Unveiling Supernova Beginnings through Radio Signal Discovery

by Mateo Gonzalez
5 comments
Type Ia supernova radio wave detection

This artistic representation illustrates a dual star system where a compact white dwarf star draws matter from a helium-enriched partner. The pair are encased in dense, dusty circumstellar material. The aftermath of the star explosion and the remnants from its partner gave rise to a powerful radio signal, prominent helium lines in the optical spectra, and infrared emission from SN 2020eyj. Credit: Adam Makarenko/W. M. Keck Observatory

A collective of international astronomers have unveiled the source of a thermonuclear supernova explosion. Prominent helium emission lines and the first-ever detection of such a supernova in radio waves suggest that the erupting white dwarf star was paired with a helium-rich companion.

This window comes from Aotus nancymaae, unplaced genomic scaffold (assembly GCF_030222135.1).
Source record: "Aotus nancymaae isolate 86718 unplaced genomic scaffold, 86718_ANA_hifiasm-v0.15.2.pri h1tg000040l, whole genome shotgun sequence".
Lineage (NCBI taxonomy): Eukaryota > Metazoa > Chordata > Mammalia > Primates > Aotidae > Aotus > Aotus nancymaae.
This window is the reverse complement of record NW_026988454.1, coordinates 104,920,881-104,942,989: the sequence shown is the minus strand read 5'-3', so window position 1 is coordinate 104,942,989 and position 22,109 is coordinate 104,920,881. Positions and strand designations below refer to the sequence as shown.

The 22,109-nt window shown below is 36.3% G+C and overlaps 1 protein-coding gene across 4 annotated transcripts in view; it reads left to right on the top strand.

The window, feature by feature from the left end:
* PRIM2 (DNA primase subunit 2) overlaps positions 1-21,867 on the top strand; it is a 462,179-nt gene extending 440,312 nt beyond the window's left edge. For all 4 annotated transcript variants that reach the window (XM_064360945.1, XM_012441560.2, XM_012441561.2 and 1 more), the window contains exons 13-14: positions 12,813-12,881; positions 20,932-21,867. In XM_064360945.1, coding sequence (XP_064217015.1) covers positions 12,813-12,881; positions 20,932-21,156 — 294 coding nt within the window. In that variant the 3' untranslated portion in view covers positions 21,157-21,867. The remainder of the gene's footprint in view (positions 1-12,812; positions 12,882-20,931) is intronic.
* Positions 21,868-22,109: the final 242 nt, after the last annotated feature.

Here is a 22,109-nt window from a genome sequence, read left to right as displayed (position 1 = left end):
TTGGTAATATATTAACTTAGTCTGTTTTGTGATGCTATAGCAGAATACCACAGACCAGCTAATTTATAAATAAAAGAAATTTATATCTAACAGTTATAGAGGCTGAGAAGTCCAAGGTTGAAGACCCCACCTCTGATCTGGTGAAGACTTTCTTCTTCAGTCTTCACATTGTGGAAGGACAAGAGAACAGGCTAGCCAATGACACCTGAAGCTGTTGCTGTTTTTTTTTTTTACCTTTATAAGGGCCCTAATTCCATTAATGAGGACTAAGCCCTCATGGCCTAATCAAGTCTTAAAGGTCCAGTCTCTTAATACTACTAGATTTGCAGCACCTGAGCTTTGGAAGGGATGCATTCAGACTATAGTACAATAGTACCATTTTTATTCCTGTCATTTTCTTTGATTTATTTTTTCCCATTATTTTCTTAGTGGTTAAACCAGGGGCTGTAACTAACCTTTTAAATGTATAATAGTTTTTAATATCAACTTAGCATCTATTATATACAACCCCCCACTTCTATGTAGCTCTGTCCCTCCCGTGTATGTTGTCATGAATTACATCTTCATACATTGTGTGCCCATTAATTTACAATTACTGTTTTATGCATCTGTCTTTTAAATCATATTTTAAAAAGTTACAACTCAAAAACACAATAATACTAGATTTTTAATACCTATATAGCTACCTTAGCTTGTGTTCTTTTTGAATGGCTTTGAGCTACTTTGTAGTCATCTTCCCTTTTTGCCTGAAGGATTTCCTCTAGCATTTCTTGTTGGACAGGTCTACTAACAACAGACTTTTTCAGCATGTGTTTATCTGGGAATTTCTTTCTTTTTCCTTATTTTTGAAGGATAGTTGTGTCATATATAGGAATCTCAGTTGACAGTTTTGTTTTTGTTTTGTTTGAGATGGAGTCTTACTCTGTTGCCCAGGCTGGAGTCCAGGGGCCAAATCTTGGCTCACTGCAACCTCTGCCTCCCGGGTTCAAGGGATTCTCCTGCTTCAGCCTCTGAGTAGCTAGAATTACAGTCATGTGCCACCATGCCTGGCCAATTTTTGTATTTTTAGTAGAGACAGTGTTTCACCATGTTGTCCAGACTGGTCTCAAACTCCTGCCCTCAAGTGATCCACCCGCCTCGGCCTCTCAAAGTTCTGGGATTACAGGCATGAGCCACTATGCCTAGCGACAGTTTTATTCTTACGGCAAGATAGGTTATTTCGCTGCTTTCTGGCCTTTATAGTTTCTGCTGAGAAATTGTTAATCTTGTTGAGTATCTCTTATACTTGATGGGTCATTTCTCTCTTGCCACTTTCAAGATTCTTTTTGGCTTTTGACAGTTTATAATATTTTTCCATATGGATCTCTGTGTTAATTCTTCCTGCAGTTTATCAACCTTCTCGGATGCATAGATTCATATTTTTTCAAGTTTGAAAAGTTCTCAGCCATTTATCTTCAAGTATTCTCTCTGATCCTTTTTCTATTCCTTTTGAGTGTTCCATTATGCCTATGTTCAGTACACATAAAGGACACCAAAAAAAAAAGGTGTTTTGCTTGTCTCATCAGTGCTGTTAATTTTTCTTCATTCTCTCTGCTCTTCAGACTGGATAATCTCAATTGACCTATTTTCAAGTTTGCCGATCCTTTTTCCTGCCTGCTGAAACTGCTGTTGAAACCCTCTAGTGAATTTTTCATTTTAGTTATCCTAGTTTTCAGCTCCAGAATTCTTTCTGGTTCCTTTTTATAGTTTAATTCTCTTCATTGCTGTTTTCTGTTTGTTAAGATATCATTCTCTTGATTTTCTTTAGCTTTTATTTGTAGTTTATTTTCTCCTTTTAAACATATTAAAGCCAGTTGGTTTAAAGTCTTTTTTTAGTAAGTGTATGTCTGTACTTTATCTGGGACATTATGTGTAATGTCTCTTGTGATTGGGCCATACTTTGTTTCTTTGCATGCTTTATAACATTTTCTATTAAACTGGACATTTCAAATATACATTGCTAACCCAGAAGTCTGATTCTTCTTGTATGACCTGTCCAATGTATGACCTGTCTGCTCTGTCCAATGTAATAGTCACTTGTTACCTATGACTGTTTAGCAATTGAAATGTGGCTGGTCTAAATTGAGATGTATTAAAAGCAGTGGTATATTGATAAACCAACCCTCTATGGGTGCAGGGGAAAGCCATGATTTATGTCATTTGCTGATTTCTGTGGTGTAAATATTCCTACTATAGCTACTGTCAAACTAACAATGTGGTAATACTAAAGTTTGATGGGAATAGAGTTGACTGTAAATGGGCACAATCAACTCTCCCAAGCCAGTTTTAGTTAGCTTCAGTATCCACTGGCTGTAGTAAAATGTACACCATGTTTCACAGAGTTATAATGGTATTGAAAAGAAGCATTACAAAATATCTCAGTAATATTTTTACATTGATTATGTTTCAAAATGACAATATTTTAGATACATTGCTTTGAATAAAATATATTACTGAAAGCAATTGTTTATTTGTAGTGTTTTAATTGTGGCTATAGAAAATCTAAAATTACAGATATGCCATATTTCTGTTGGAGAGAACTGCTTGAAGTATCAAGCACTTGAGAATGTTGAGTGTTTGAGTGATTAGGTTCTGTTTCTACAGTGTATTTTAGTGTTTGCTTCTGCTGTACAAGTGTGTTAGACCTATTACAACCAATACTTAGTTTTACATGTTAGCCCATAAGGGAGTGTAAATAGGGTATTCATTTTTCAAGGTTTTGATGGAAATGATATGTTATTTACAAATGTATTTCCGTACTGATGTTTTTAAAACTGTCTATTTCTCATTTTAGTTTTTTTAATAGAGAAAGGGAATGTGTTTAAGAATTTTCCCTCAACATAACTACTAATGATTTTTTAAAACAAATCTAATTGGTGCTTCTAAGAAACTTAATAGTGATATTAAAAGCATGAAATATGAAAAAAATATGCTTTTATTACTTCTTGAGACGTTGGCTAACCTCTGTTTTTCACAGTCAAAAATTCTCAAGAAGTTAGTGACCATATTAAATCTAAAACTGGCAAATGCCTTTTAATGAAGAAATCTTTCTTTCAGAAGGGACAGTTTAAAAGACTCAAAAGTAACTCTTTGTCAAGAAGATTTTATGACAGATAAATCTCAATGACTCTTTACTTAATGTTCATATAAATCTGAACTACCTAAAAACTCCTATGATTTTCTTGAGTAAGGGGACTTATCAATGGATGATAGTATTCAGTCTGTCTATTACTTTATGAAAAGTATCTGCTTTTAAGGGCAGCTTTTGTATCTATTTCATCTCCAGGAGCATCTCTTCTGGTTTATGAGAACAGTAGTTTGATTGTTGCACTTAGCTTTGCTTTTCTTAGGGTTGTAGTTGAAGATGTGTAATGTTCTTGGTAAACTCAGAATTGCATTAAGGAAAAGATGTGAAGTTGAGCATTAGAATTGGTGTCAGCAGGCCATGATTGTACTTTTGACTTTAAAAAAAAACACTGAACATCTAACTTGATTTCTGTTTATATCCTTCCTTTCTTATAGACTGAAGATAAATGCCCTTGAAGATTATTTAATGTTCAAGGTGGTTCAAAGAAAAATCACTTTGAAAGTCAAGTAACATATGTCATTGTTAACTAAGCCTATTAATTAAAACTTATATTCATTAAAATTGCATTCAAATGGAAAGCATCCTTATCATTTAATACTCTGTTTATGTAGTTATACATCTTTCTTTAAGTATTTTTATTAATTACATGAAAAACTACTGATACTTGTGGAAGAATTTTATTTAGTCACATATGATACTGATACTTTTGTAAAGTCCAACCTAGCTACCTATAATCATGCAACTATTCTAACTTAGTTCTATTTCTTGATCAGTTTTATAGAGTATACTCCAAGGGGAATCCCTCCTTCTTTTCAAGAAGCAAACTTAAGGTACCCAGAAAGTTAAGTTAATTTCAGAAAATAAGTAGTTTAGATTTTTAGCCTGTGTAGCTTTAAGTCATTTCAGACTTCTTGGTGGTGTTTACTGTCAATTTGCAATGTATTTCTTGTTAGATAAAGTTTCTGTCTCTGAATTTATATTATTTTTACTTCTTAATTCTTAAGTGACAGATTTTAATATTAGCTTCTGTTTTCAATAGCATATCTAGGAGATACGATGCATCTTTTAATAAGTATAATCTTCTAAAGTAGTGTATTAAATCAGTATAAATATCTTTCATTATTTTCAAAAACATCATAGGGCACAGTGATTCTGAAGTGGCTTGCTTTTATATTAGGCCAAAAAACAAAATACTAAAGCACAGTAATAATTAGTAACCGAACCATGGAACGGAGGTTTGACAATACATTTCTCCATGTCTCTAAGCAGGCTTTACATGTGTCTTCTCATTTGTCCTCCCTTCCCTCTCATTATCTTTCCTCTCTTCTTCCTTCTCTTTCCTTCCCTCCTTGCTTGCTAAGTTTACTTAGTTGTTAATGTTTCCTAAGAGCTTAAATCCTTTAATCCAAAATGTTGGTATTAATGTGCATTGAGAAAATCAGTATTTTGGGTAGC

Thermonuclear, or Type Ia, supernovae serve as key measures of the Universe’s expansion for astronomers. The origins of these explosions, however, have remained a mystery. It is known that these blasts involve a compact white dwarf star amassing excessive matter from a companion star, but the precise process and nature of the original star are unclear. The recent discovery of supernova SN 2020eyj affirmed that the partner star was a helium star, which had shed much of its substance just before the white dwarf’s explosion.

“As we noticed clear signs of strong interaction with the companion’s material, we endeavored to find the same in radio emissions,” states Erik Kool, post-doc at Stockholm University’s Department of Astronomy and the paper’s lead author. “This marks the first radio detection of a Type Ia supernova – a goal astronomers have been pursuing for decades.”

SN 2020eyj was pinpointed by the Zwicky Transient Facility camera on Palomar Mountain and monitored with various facilities, including the Nordic Optical Telescope (NOT) on La Palma, the large Keck telescope on Hawai’i, and the electronic Multi-Element Radio Linked Interferometer Network (e-MERLIN), a collection of seven radio telescopes in Great Britain.